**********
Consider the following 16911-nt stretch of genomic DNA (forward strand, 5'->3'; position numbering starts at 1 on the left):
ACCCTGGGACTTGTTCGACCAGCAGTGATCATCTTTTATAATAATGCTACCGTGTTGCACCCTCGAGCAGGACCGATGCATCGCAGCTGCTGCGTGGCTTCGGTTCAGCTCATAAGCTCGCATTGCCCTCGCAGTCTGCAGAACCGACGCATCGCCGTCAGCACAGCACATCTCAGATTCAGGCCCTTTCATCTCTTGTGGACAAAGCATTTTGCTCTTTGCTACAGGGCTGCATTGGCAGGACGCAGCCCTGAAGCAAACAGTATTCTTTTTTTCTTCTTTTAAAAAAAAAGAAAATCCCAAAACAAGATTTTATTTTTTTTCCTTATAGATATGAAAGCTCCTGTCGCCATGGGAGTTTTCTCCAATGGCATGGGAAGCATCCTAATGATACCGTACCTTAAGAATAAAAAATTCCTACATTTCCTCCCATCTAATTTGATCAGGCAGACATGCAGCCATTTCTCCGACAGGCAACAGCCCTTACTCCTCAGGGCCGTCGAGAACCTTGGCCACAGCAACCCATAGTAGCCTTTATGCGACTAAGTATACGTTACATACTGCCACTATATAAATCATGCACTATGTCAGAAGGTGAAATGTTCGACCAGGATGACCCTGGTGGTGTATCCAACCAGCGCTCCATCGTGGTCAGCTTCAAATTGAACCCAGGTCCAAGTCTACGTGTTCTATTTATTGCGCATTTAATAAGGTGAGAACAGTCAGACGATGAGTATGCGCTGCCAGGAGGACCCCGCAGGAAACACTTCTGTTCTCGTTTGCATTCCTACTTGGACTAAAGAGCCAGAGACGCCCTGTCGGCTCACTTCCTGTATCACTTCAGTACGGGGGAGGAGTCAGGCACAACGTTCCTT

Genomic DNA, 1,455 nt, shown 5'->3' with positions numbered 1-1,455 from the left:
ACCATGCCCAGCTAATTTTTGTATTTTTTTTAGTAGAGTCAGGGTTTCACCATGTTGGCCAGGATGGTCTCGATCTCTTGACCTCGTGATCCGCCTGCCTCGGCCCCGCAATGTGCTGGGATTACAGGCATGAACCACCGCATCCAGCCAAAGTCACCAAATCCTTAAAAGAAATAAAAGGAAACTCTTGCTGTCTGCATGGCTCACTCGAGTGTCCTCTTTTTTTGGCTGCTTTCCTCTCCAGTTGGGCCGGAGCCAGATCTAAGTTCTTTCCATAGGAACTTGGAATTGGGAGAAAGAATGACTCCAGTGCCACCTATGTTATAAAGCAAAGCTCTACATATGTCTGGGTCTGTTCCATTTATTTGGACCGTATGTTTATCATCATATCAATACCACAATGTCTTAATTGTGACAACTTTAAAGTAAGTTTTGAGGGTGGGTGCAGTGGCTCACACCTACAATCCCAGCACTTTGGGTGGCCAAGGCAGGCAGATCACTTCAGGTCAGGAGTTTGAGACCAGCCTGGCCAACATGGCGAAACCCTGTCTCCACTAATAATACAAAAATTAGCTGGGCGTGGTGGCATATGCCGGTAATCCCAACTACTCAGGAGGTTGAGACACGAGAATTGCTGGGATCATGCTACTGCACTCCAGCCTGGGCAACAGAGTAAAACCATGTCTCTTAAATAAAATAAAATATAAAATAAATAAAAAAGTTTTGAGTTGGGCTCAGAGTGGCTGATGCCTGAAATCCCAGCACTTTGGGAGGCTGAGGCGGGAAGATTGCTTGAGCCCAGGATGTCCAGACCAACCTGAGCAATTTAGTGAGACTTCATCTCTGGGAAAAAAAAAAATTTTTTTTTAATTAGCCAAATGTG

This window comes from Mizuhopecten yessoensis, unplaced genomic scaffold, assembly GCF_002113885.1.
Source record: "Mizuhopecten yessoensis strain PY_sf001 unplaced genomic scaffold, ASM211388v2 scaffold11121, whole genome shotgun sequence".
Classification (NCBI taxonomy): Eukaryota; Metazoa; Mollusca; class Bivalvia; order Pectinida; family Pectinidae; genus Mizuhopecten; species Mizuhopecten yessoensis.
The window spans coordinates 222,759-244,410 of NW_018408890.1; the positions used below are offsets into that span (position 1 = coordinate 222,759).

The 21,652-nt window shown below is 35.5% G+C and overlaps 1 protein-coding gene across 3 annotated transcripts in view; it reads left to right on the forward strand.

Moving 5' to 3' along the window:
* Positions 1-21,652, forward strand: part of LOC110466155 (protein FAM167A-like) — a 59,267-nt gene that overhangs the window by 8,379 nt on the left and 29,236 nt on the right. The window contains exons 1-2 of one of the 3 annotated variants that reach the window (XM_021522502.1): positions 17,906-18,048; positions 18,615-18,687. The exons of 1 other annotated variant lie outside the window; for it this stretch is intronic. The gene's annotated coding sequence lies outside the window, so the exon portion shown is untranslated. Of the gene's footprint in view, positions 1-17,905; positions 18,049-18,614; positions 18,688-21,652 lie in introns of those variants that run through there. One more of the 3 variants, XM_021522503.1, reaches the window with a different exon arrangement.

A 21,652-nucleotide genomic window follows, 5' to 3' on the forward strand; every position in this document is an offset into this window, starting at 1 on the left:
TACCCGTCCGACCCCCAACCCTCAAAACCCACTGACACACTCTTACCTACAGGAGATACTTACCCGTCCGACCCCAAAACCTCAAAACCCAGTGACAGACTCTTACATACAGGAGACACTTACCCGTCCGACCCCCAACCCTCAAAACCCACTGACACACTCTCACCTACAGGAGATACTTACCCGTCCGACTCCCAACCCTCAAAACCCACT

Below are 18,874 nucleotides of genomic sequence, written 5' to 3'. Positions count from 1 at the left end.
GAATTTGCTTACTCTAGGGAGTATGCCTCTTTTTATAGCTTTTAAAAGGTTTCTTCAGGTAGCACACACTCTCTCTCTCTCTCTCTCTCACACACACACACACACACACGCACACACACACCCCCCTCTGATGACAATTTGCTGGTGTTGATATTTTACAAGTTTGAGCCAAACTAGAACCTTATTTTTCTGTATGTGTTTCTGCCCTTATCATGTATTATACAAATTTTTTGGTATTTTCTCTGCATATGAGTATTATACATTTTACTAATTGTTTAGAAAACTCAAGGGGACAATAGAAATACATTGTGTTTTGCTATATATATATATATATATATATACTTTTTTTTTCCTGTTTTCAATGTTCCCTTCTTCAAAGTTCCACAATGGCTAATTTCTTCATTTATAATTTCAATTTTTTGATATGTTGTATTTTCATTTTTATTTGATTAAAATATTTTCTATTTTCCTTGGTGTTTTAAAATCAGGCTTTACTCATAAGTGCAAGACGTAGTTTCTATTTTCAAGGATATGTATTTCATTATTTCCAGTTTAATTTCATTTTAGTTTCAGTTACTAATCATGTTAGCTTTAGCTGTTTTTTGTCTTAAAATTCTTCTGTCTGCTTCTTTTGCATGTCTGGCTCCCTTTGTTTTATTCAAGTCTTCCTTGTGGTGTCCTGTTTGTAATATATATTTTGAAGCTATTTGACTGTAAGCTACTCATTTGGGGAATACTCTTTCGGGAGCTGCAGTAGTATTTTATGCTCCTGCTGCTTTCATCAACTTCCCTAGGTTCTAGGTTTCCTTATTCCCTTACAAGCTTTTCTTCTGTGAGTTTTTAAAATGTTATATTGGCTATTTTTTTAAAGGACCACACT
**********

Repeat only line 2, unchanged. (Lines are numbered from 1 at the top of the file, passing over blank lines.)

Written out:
ACCCTGGGACTTGTTCGACCAGCAGTGATCATCTTTTATAATAATGCTACCGTGTTGCACCCTCGAGCAGGACCGATGCATCGCAGCTGCTGCGTGGCTTCGGTTCAGCTCATAAGCTCGCATTGCCCTCGCAGTCTGCAGAACCGACGCATCGCCGTCAGCACAGCACATCTCAGATTCAGGCCCTTTCATCTCTTGTGGACAAAGCATTTTGCTCTTTGCTACAGGGCTGCATTGGCAGGACGCAGCCCTGAAGCAAACAGTATTCTTTTTTTCTTCTTTTAAAAAAAAAGAAAATCCCAAAACAAGATTTTATTTTTTTTCCTTATAGATATGAAAGCTCCTGTCGCCATGGGAGTTTTCTCCAATGGCATGGGAAGCATCCTAATGATACCGTACCTTAAGAATAAAAAATTCCTACATTTCCTCCCATCTAATTTGATCAGGCAGACATGCAGCCATTTCTCCGACAGGCAACAGCCCTTACTCCTCAGGGCCGTCGAGAACCTTGGCCACAGCAACCCATAGTAGCCTTTATGCGACTAAGTATACGTTACATACTGCCACTATATAAATCATGCACTATGTCAGAAGGTGAAATGTTCGACCAGGATGACCCTGGTGGTGTATCCAACCAGCGCTCCATCGTGGTCAGCTTCAAATTGAACCCAGGTCCAAGTCTACGTGTTCTATTTATTGCGCATTTAATAAGGTGAGAACAGTCAGACGATGAGTATGCGCTGCCAGGAGGACCCCGCAGGAAACACTTCTGTTCTCGTTTGCATTCCTACTTGGACTAAAGAGCCAGAGACGCCCTGTCGGCTCACTTCCTGTATCACTTCAGTACGGGGGAGGAGTCAGGCACAACGTTCCTT